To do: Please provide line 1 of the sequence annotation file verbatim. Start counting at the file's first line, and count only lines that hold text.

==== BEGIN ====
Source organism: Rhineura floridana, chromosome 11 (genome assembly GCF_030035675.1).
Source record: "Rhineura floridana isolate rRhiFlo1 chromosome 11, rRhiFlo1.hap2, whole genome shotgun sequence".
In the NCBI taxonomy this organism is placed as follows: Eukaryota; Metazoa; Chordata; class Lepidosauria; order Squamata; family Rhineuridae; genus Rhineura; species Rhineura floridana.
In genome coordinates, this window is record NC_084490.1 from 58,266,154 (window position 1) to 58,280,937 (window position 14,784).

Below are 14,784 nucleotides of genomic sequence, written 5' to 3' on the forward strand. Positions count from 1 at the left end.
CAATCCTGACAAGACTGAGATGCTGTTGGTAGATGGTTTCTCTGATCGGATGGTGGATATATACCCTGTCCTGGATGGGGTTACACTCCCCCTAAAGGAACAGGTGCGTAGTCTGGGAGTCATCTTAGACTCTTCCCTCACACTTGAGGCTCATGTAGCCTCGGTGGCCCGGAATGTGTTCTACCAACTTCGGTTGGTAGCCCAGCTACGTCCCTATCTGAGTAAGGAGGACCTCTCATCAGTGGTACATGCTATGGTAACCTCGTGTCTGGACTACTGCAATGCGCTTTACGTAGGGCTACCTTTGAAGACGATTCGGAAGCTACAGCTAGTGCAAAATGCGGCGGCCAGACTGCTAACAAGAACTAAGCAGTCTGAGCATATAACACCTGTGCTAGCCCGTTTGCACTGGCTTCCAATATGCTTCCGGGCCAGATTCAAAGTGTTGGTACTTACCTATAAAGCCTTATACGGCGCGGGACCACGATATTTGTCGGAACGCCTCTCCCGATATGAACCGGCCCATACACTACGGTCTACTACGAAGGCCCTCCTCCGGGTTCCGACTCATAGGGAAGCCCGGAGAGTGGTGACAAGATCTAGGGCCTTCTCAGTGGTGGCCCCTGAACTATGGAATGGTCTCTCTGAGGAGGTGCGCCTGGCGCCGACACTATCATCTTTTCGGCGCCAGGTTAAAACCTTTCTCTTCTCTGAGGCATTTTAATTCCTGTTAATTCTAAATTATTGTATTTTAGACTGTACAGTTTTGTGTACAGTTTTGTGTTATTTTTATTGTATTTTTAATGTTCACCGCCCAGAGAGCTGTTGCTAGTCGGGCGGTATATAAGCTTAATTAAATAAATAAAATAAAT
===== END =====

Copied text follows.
Source organism: Rhineura floridana, chromosome 11 (genome assembly GCF_030035675.1).